Minimum Wage Hikes: Fast Food For Thought

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Minimum Wage Hikes: Fast Food For Thought by James T. Tierney, Jr., AllianceBernstein

The minimum wage is rising across the US, and fast-food companies are feeling the pinch. In our view, watching how companies cope reinforces the importance of a selective approach to stockpicking.

This week, New York’s Department of Labor has proposed raising the minimum wage for workers in the fast-food industry. According to the plan, staggered wage increases will boost the minimum wage to $15 per hour by 2018 in New York City and by 2021 outside the city—a 71% increase from $8.75 today. These wages would apply to all national chains with at least 30 locations across the country. It’s not a done deal, as the legality of wage hikes in a single industry may be challenged. Still, the proposals could prompt changes that reverberate through the fast-food system, the US labor pool and company earnings.

There aren’t any clear historical parallels. The magnitude of this proposed wage increase is much larger than anything we’ve seen in at least 50 years. That said, two major cities—Seattle and San Francisco—have already approved wage increases to $15 over the past year. To frame the challenge, we can take a closer look at how one major restaurant company is dealing with the wage pressures.

Chipotle’s San Francisco Response

Chipotle, the Mexican restaurant chain with at least 12 locations in San Francisco and dozens more in the Bay Area, is a great case study. Based on its most recent financial reports, Chipotle’s direct labor costs are around 22% of revenues. While some of this represents salaried management personnel, we estimate that about 15% is direct store labor that could be affected by the minimum wage legislation.

Even though Chipotle currently pays more than minimum wage, the upward move will likely force it to pay more. In fact, the company’s management team mentioned wage and benefit pressures nationally on its most recent earnings call on July 21. So, looking at San Francisco specifically, the jump (over time) from $10.74 to $15 represents a 39% increase. If Chipotle’s wage increases are similar, this would represent a roughly 6% increase in wages relative to revenues (15% labor times 39% increase).

How does a company offset this kind of wage pressure? One way would be to make labor more productive with new technology. For example, online ordering and payment, which Chipotle has introduced, is certainly a strong help to controlling costs. But in San Francisco, that hasn’t been enough; given other cost pressures, the company has chosen to raise menu prices by 10% because total store costs in the city are 30% above system averages. Its ability to raise prices without driving away business will determine whether it can absorb the higher costs without sacrificing margins.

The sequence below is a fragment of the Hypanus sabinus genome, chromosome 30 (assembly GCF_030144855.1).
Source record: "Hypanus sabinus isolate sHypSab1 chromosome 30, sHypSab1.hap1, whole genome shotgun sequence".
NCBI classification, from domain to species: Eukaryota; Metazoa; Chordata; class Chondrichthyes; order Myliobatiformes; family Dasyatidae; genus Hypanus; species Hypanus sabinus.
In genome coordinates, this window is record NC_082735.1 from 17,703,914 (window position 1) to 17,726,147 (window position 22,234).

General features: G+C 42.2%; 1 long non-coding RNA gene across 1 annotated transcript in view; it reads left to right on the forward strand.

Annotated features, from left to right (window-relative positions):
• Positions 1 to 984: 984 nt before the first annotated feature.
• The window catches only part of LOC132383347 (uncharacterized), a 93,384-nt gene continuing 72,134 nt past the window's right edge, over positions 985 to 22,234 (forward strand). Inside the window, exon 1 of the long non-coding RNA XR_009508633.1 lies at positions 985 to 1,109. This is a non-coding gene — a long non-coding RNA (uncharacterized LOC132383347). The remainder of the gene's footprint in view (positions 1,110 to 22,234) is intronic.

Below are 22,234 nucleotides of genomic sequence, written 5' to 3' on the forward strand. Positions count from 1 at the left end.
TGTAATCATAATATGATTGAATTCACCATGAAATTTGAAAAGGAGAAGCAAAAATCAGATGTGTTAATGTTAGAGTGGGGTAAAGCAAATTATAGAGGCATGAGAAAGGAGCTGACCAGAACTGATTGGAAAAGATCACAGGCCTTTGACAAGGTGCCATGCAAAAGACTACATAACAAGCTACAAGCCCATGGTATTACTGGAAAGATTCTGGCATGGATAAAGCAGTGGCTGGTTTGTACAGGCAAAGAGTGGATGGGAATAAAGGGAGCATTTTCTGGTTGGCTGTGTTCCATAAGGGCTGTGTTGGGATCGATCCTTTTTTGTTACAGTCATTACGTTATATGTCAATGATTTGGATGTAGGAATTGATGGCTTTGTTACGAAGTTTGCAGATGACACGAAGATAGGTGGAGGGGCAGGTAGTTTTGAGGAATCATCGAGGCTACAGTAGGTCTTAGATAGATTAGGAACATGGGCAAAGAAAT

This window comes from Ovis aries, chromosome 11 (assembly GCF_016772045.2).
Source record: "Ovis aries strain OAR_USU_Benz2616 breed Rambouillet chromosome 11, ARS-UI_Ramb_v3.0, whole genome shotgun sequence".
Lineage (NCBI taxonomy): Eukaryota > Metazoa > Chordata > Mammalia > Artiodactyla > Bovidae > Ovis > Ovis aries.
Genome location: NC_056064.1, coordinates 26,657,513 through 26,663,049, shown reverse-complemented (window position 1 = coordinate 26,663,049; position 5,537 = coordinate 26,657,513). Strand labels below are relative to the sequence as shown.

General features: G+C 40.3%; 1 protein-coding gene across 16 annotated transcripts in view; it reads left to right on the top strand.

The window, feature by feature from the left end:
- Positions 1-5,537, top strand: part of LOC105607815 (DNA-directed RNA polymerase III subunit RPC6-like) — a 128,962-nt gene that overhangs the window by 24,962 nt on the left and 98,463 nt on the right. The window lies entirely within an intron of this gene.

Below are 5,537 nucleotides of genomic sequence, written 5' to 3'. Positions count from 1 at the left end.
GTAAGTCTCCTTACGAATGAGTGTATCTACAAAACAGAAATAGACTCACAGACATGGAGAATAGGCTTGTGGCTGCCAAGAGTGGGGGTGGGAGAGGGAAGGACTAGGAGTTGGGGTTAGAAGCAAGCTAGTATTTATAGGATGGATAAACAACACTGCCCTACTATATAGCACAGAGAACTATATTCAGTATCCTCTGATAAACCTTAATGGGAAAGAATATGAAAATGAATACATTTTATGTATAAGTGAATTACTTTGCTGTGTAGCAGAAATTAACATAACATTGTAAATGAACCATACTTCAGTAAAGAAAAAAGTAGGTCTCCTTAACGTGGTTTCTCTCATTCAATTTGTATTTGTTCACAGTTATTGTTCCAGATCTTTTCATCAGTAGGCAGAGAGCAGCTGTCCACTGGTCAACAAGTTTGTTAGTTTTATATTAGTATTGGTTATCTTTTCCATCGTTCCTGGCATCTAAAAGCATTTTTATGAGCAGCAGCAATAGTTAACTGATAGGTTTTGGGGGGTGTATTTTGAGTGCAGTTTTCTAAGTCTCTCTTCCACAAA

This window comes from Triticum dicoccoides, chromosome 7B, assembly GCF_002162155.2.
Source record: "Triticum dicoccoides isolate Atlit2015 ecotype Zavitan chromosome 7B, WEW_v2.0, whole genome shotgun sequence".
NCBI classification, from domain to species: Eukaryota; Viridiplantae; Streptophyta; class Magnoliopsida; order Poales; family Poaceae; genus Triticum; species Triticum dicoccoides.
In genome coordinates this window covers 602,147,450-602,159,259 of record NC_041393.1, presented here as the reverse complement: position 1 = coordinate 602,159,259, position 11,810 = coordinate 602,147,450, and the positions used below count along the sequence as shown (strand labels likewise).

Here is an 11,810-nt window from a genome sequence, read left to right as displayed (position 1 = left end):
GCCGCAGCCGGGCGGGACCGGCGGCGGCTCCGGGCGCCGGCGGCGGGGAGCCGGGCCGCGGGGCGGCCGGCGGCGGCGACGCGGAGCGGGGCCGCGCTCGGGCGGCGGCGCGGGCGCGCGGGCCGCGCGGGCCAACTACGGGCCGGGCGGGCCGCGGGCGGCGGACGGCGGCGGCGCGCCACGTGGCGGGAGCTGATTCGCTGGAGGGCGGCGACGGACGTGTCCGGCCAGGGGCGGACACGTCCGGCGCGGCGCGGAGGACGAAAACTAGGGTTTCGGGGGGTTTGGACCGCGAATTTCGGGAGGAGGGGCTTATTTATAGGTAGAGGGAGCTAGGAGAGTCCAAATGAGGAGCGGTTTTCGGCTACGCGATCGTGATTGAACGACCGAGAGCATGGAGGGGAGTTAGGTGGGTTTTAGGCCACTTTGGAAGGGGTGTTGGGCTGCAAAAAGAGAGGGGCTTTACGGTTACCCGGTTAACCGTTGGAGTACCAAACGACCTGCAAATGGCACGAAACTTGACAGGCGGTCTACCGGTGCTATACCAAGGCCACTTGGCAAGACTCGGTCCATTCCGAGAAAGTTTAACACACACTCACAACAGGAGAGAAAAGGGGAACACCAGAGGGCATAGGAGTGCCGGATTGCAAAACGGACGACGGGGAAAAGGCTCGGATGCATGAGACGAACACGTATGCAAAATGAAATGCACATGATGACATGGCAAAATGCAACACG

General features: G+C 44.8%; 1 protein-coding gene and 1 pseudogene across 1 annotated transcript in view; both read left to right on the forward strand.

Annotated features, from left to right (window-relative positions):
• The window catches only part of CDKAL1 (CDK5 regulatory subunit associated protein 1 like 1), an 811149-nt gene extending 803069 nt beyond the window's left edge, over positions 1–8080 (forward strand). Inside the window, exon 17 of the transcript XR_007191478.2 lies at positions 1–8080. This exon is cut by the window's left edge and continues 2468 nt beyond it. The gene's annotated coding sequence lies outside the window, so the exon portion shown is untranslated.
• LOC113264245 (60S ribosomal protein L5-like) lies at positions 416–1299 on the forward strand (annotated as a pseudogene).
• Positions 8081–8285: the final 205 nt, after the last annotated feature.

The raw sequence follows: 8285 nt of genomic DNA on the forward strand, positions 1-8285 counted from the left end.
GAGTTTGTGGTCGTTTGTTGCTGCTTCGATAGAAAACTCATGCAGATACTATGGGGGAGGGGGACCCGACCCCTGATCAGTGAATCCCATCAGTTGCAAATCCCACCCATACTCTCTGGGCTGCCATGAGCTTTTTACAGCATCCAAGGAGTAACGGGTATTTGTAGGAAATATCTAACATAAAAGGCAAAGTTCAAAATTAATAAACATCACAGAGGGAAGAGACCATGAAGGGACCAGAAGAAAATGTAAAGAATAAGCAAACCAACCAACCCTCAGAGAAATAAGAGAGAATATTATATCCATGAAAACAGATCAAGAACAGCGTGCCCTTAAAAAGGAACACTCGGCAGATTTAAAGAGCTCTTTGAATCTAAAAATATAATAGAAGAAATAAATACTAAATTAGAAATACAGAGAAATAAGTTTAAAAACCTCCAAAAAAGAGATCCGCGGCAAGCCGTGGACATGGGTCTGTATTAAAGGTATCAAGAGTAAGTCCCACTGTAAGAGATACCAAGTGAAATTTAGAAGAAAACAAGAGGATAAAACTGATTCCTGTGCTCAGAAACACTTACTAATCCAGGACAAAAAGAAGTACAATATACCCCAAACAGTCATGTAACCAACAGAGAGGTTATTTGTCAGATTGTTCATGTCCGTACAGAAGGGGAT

Burritos, Inflation and Interest Rates

There are several takeaways here for investors, both macro and micro. On the macro side, we believe this story highlights that higher minimum wages will be inflationary. With 41% of US employees earning less than $15 per hour (Display), according to data from the Bureau of Labor Statistics, many companies and industries will grapple with wage pressure over the next few years. So while many investors are anxious about the Fed potentially raising rates when there’s little sign of inflation on the horizon, we think it’s only a matter of time before prices start to rise.

It’s also worth considering how broader wages may be affected by minimum-wage trends. In New York, state hourly wages averaged $28.42 in June. So with the minimum wage at $8.75, the lowest wage was roughly 31% of the average. If minimum wages move to $15—or approximately 53% of the overall average—it could generate upward pressures on overall wages. For example, a worker in New Jersey paid the current $8.38 minimum would have a big incentive to jump on a commuter train to get a 79% pay hike for the same job in Manhattan. This type of effect could cascade across markets throughout the country. However it plays out, higher wages mean more disposable income, which should be good for the economy, as approximately two-thirds of US GDP comes from consumer spending.

The micro takeaway is that pricing power is likely to become increasingly important. Companies with pricing power, such as Chipotle, will likely maintain operating margins. Companies with more limited pricing power could be squeezed on earnings and margins.

Since pricing power depends on many factors, from industry dynamics to brand presence, investors will need to watch closely. And the potential impact of wage hikes extends far beyond the fast-food industry. As a result, we expect pricing power to become a larger factor in the success of individual US companies. Knowing the difference between those that have it and those that don’t requires a keen understanding of company fundamentals and a selective investment approach.

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